determination of what actually comes into consciousness and what does not.
The important point related to our line of thought is the mind is defined in terns of its content.
According to Herbart, mind is not an active agent which produces changes in the world
surrounding it. It is rather the sum total of impressions which results from the soul’s relation to the
world. It is not difficult to see how such a conception would favor a formulation of educational
principles in which the assimilation of subject matter but the student is the primary practical
Soul and Matter
As is the case with the soul, so also with matter; it is unknowable and cannot be defined. At the
same time it is a reality of the external world, not something to be reasoned away. It is something
which actually exists and produces the phenomena which we experience as making up the
space-time world. There is an implication in Herbart that soul and matter are different aspects of a
third common substance. “The difference between soul and matter is not a difference in nature of
the simple essences, but it is a difference in the manner of our apprehending them.” But he does
not clearly resolve this possible dualism.
I. WILLIAM JAMES (1842 – 1910)
William James (January 11, 1842 – August 26, 1910) born in New
York, was a pioneering American psychologist and philosopher
trained as a medical doctor.
He wrote influential books on the young science of psychology,
educational psychology, psychology of religious experience and
mysticism, and the philosophy of pragmatism.
Privileged in life, studying both in America and Europe, he was
immersed in biology, medicine, psychology, and philosophy.
At 31 he become inspired teacher at Harvard (first teaching
physiology, then psychology, and finally philosophy).
Almost 60 years after his death, James is still one of the most popular philosophers that
America had produced.
His Philosophy of Realism 13
1. Consciousness is a function and not a substantial entity;
Butler, Donald J. Four Philosophies and Their Practices in Education and Religion p. 265
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In 1904 after World War II, James published an article the “Journal of Philosophy” which was the
opening gun in the campaign of modern realism. The striking title of the article was “Does
He held in this paper that the old dualism of “thoughts” and “things,” spirit and matter, inner
consciousness and outer world, is a fault in assuming consciousness to have reality. Instead, he
held consciousness is a nonentity; it has no existence of its own. It is a function of experience and
not a substance. Consciousness is merely a witness of happening in time.
2. That when objects are experienced in consciousness, they are directly presented in
consciousness, not represented;
Knowing is a simple relation with presented objects in experience. The book which you are now
holding in your hands and reading, for examples, is not represented to your mind. There are not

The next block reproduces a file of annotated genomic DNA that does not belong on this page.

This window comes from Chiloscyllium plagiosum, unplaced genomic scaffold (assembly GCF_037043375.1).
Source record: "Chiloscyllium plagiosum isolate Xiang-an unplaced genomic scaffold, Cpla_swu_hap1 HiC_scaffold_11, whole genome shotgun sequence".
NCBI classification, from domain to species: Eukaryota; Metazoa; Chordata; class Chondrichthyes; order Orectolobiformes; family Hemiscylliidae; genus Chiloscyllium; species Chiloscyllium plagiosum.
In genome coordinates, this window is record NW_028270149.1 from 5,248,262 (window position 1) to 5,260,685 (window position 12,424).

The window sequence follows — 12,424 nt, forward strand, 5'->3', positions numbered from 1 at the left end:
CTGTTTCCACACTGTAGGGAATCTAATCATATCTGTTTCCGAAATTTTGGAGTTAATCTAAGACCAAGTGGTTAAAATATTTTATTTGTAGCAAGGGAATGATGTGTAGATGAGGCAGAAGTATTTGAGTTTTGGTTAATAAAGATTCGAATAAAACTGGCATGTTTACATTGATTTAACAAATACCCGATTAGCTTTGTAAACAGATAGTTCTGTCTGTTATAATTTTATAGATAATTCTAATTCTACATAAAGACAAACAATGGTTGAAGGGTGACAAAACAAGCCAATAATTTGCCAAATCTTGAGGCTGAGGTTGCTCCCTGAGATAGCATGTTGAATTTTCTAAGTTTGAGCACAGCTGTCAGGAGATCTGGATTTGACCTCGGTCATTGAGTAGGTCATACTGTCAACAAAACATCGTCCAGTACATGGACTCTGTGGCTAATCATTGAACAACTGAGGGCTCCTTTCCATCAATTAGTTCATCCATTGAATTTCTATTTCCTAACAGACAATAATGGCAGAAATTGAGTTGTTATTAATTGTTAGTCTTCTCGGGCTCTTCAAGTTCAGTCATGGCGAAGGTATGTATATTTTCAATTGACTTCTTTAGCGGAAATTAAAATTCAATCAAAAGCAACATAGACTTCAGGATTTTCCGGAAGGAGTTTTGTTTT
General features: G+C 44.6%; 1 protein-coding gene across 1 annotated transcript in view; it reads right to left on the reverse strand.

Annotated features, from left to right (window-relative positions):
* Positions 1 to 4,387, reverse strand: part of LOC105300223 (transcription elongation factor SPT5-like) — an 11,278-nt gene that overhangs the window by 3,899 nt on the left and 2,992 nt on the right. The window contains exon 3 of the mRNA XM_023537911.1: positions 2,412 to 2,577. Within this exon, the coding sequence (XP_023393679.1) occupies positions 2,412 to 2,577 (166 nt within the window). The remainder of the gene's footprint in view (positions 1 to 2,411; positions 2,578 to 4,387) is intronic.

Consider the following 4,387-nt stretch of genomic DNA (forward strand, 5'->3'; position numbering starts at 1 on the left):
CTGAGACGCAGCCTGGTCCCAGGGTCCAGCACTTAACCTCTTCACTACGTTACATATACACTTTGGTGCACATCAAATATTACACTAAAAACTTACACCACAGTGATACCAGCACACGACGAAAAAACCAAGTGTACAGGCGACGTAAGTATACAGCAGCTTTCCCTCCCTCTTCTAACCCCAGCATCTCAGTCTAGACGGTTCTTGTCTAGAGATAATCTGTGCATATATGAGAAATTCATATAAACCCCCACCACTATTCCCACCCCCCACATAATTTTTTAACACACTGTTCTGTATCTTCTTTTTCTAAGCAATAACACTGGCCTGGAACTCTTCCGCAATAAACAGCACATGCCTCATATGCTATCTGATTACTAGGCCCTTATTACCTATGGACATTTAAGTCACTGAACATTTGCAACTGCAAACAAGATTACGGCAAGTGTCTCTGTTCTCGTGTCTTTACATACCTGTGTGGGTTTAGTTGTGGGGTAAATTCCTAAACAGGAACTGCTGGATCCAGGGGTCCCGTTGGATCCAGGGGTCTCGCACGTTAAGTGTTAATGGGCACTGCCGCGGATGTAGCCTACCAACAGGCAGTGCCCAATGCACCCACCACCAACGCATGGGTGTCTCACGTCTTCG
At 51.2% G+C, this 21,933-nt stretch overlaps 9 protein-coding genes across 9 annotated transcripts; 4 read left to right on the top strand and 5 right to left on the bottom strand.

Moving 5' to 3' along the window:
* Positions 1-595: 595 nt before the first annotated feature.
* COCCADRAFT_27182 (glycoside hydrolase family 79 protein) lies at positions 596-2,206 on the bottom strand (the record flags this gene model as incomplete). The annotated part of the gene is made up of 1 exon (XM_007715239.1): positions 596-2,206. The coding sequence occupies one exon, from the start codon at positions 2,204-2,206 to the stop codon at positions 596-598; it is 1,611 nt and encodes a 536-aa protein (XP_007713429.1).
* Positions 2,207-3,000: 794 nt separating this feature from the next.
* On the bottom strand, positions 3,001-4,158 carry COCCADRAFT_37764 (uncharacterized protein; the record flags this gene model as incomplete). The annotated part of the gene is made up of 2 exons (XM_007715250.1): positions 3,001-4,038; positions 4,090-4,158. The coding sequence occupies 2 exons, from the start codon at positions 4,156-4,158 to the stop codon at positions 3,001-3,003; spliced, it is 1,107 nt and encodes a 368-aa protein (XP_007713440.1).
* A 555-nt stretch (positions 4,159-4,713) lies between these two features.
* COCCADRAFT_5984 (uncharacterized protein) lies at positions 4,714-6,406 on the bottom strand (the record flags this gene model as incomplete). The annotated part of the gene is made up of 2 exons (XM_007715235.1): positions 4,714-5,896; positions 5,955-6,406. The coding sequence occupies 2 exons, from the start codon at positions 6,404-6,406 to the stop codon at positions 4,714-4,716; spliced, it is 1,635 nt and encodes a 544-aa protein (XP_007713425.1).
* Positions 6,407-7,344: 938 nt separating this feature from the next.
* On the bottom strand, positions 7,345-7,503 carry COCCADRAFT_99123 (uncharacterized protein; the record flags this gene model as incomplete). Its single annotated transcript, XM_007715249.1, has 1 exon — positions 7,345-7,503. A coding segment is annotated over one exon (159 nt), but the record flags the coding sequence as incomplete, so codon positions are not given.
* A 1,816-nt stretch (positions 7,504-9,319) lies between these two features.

two books, one with a history in time – author, publisher, bookstore, etc. – and the other a mental
image in your consciousness. It robs experience of life and vitality to look at it in this way,
however logical it may be. There is just one book. The one that has a history in time is the very
book which is in your private experience, and vice versa.
Experience itself is the axis about which all experiencing revolves. It is therefore fallacious to
assume that my experiences are my own private position. They are public, they are functions of
an all-embracing experience (not an experience of an all-embracing Person as in idealism,
however); and since my organism is in relation in these experiences, my consciousness witness
To carry the thought further, experience is not a substance. It is not made up through and through
of some general stuffs so that all experiences have some common essence. James said that
there are as many as stuffs as there are ‘natures’ in the things experienced. Experiences is only a
collective name for all of these sensible natures, and save for time and space (and if you like, for
‘being’) there appears no universal element of which all things are made.
3. The universe in many not one…
James is a pluralist. There are all kinds of qualities, substances, or essences which exist in time
and space. There is not one common substance. Experience is a kind of relation which takes
place between these substances and the objects which they comprise. Physical organism can
enter into the kind of relation constituting experience and so can “have” experiences. To be
conscious of these experience relations is just to be aware that they are going on. As far as
having consciousness of consciousness itself, there is no such thing. He states that when he
tries to be conscious of his consciousness, about all that he finds is that he is breathing. Put
somewhat grotesquely he substitutes “I breathe” for Descartes’ “I think” and therefore is unable to
infer an “I am”.
J. THE NEOREALISTS
New realism was a philosophy expounded in the early 20th century by a group of six US based